Commissioner's Blog: Stay safe and well this winter
Keeping warm and safe during the colder months of the year also means being alert to the hazards created by commonly used heating products within the home.
Consumer protection authorities are urging Australians to stay safe this winter by knowing the risks associated with items like hot water bottles, wheat/heat packs, electric blankets and heaters.
June is also Burns Awareness Month, an initiative of Kidsafe Australia that focuses on raising awareness of prevention and correct first aid treatment for burns and scalds across all age groups.
According to the Burns Registry of Australia and New Zealand (BRANZ), about 76 percent of burn injuries happened in the home and around 18 children a week were admitted to hospital burns units, mostly due to scalds from hot drinks like tea and coffee.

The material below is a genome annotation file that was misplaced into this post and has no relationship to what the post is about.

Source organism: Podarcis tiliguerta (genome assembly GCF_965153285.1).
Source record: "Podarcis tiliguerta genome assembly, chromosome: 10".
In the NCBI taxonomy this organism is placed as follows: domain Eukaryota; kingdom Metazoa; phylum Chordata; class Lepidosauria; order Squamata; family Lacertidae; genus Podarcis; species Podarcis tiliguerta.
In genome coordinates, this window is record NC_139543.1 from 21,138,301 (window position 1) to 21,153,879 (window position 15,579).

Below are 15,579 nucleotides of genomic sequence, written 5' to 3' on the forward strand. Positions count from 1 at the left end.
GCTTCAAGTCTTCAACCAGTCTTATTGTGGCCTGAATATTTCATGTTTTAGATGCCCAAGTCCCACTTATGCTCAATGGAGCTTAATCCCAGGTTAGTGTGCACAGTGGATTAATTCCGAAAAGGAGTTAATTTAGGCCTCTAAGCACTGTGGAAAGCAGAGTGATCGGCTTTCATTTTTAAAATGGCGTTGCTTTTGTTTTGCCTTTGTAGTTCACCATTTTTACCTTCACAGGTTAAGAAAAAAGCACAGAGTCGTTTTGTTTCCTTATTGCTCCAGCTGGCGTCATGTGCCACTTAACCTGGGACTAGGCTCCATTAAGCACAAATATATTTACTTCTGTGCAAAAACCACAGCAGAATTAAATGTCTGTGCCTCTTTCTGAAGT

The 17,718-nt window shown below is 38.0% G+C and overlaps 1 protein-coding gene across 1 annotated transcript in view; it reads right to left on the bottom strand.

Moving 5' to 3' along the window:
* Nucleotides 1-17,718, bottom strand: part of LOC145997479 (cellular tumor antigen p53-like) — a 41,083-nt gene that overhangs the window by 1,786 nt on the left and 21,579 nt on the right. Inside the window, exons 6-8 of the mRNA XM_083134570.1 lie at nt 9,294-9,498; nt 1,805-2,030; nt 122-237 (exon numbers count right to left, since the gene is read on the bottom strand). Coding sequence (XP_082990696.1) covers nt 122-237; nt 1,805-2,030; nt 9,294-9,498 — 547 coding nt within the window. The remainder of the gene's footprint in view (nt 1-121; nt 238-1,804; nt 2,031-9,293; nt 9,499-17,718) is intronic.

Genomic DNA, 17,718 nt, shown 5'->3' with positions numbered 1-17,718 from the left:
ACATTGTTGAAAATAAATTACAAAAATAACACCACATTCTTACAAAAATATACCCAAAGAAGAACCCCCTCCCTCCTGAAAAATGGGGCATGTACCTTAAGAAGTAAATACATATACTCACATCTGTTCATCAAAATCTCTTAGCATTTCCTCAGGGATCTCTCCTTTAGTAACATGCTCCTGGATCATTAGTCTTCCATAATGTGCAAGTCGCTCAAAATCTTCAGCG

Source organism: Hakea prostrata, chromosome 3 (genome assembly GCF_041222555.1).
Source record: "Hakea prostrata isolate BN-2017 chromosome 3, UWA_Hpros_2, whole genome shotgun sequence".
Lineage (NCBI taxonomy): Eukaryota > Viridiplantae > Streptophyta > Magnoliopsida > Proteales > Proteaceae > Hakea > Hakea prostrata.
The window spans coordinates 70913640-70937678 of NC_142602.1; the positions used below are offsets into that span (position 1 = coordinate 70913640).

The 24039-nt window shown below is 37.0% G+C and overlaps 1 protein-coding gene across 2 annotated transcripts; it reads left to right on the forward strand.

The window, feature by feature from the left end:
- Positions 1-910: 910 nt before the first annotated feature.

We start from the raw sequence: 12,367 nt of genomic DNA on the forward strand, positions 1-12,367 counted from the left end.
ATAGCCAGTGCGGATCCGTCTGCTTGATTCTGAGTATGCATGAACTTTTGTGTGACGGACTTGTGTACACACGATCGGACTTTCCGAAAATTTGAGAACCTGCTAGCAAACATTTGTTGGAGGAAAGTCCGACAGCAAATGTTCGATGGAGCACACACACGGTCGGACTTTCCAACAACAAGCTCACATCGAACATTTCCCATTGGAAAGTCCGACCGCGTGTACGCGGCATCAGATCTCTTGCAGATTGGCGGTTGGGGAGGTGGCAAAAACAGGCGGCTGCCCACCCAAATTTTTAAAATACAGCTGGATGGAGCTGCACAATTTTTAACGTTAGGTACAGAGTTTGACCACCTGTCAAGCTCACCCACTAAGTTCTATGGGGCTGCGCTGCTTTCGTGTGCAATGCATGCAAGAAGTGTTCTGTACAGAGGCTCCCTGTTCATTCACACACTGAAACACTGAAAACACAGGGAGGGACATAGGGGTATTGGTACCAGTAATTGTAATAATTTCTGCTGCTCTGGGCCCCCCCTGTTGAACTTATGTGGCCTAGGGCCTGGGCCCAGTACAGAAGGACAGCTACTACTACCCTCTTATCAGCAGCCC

BRANZ also found that nearly a quarter of children and 42 per cent of adults did not receive the recommended ‘gold standard’ first aid treatment for burns, which Kidsafe advises should include applying cool running water to the injury for 20 minutes.
Hot water bottles are popular at this time of year, but they too come with a risk of burns. That’s why it’s important to only fill them with hot tap water, never boiling water, and avoid contact with the skin by using a fitted cover or wrap.
Wheat or heat packs are another way we might try to keep warm, but these can become a fire-hazard if not used correctly. Be sure to follow the heating instructions, and if you smell something burning, then allow it to cool and dispose of the pack.
Electric blankets should always be turned off before falling asleep and remember to place heaters on a flat surface, away from children, pets and combustible items.
Winter is also an important time of year to ensure your smoke alarm still works – if it’s more than 10 years old, it’s due for replacing, while the batteries should be replaced every 12 months.
Commissioner for Consumer Protection
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